A local fisherman and a researcher in the nearby Mamirarua region developed a way to take advantage of this, and count the fish since they stay underwater for no more than 20 minutes. The government now recognizes this counting method.
The survey is done once a year by certified fishermen, after taking a course. By law, only 30% of the pirarucu in a certain area can be fished the following year.
This controlled fishing has led to a surge in its population in regions where it’s employed. In Sao Raimundo region, there were 1,335 pirarucus in the nearby lakes in 2011, when the managed fishing began. Last year, there were 4,092 specimens, according to their records.
In the Carauari region, the number of pirarucu spiked from 4,916, in 2011, to 46,839, ten years later.
An AP team accompanied the first of the seven days of fishing in Sao Raimundo. Picture a few dozen houses, with running water, connected by well-maintained wooden footbridges amid açai palm trees. Thirty-four families call it home. Most belong to Cunha´s extended family, whose ancestors arrived in the region from the impoverished and drought-ravaged Northeast during the rubber boom to work as tappers.
“Our pirarucu is so tasty, everybody that eats it falls in love with it and wants more,” Rosilda da Cunha, a sister of Manoel who lives in Sao Raimundo, told the AP.
Pirarucu bring money into the community, she said. This year, the goal is to buy a solar panel system to replace the diesel-fueled generator. Another share of the money goes to the community members who participate in the fishing. Women’s and men’s salaries are equal.
To catch pirarucu, fishermen use special, stronger nets they weave themselves. The holes are large enough to allow smaller specimens to go through, as taking fish under five feet is prohibited.
When the fishers catch one, they haul in the net and club the fish in the head. Then they put it in their small boat. When it´s very heavy, two or three men are required to do the job.
The pirarucus are then taken from the lakes to a large boat by the Jurua River. There they are gutted, a task that is mostly done by women, and put on ice. All the production is bought by the Association of Rural Producers of Carauari, known as Asproc, the region´s umbrella organization, so the fishers are never at the mercy of middlemen.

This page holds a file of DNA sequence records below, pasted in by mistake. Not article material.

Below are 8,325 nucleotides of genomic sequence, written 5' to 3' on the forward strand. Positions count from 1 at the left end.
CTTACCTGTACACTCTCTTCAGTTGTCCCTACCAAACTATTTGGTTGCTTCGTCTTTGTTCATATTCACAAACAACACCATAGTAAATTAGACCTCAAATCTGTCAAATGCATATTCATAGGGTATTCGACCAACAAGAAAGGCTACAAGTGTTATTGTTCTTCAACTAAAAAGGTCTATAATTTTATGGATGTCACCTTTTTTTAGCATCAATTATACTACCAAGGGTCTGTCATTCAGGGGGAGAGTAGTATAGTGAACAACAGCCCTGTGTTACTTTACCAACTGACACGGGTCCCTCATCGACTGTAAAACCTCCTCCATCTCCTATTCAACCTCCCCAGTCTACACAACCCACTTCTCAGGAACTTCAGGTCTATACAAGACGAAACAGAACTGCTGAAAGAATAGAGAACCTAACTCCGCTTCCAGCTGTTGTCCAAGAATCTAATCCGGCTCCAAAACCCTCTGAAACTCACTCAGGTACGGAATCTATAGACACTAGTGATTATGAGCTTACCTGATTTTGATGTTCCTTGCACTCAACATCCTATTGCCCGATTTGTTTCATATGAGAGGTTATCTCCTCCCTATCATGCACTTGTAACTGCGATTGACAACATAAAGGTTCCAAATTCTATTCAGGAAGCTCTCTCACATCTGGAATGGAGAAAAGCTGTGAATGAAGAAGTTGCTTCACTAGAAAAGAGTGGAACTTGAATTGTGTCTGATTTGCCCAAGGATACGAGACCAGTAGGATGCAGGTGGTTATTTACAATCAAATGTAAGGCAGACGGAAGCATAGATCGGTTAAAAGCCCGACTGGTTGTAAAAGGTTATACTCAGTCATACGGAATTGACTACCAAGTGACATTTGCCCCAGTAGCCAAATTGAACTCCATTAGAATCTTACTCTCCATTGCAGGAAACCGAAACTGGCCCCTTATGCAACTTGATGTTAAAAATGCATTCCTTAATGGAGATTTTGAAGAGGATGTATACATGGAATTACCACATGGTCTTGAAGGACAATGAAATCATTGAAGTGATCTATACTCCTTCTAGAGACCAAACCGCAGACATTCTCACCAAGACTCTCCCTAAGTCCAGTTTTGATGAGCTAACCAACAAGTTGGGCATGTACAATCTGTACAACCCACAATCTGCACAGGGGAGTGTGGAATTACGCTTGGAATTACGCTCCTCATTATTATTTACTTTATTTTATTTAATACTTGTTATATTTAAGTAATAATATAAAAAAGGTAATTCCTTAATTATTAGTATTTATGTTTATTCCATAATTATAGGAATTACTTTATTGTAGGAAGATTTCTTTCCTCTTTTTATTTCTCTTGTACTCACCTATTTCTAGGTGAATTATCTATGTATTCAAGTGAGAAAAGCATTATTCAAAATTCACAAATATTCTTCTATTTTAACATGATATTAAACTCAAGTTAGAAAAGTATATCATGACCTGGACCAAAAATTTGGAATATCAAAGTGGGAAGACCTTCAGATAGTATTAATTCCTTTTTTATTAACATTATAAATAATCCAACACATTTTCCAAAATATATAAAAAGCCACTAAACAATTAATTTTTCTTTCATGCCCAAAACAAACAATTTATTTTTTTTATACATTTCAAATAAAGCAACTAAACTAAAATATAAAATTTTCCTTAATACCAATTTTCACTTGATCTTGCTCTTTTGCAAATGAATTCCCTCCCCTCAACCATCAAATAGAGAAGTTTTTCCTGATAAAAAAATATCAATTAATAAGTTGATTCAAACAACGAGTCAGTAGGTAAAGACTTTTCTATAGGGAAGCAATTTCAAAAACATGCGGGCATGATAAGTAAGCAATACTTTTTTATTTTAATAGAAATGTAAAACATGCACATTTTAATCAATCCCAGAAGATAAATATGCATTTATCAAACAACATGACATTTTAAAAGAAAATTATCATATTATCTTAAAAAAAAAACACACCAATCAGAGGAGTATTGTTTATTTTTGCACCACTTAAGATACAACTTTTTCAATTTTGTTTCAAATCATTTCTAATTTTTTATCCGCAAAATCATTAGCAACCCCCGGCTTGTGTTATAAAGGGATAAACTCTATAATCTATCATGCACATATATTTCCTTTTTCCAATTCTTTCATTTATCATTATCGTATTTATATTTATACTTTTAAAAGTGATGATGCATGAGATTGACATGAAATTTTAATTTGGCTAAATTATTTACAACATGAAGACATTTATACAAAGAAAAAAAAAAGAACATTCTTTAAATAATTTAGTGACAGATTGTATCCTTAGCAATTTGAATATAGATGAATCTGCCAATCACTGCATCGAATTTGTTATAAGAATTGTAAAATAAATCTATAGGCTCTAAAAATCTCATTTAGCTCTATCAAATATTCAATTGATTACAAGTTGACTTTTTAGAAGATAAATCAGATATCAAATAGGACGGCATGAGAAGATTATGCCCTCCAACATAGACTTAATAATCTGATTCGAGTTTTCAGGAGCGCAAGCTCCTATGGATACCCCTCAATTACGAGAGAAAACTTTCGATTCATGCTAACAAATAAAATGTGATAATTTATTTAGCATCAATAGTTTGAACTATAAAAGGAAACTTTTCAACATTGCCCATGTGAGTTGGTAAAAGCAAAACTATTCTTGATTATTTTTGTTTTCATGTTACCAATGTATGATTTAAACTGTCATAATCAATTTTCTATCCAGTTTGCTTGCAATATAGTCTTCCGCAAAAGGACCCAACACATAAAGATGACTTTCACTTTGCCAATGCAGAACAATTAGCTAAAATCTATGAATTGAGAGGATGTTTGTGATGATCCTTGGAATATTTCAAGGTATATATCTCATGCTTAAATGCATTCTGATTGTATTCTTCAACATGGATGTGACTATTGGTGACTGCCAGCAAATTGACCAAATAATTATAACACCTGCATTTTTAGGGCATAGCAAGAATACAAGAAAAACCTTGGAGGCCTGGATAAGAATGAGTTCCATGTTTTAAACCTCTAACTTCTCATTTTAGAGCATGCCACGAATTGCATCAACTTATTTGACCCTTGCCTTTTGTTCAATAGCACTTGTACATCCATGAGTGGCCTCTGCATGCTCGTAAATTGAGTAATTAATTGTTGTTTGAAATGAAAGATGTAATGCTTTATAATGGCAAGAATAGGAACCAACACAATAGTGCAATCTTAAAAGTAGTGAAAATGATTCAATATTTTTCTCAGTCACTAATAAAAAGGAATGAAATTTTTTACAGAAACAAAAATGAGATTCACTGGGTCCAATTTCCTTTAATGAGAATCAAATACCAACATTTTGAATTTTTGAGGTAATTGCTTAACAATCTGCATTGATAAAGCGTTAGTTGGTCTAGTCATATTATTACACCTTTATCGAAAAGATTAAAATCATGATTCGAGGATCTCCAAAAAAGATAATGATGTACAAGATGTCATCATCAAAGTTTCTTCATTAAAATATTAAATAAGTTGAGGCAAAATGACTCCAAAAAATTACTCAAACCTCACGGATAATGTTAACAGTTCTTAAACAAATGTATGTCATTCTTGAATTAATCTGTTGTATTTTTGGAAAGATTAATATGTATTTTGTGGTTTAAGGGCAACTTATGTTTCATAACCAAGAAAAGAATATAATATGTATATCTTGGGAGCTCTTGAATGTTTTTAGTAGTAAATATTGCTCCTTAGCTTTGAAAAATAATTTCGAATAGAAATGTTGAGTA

Founded by rubber tappers who wanted to liberate themselves from slave-like labor conditions, Asproc has grown to be one of the most important grassroots entities in the entire Amazon. It runs programs on everything from sanitation, to community markets to higher education, innovating along the way. It now sells pirarucu to Brazil´s main cities including Sao Paulo and Brasília, a complex endeavor that involves several days of transport by boat and road and usually takes more than two weeks.
Asproc´s success has attracted several partnerships. One is counterintuitive — the United States Forest Service, which supported the creation of a brand, the Gosto da Amazônia (Amazon Taste), that promotes the pirarucu nationwide, and the Agency for International Development (USAID), which helped to finance a warehouse for processing fish in Carauari city, where the pirarucu is cut, frozen and packaged.
“This project is unique as it requires a strong governance structure,” Ted Gehr, USAID mission director in Brazil, told the AP during his first visit to the Sao Raimundo community. “Everybody is in agreement that they may have to sacrifice and not be able to fish all of the pirarucu that are available but knowing that they’ll reproduce more, and that in the long run they will be more valuable.”
The Medio Jurua region is blessed with remoteness. It has no access by road. So far it is free from the deforestation and fire that have been devastating elsewhere in the Amazon. But the smoke that has left the skies grayish in September is a reminder that the destruction is not far away. The challenge is to be a strong organization and economy to stave off future threats, says Cunha.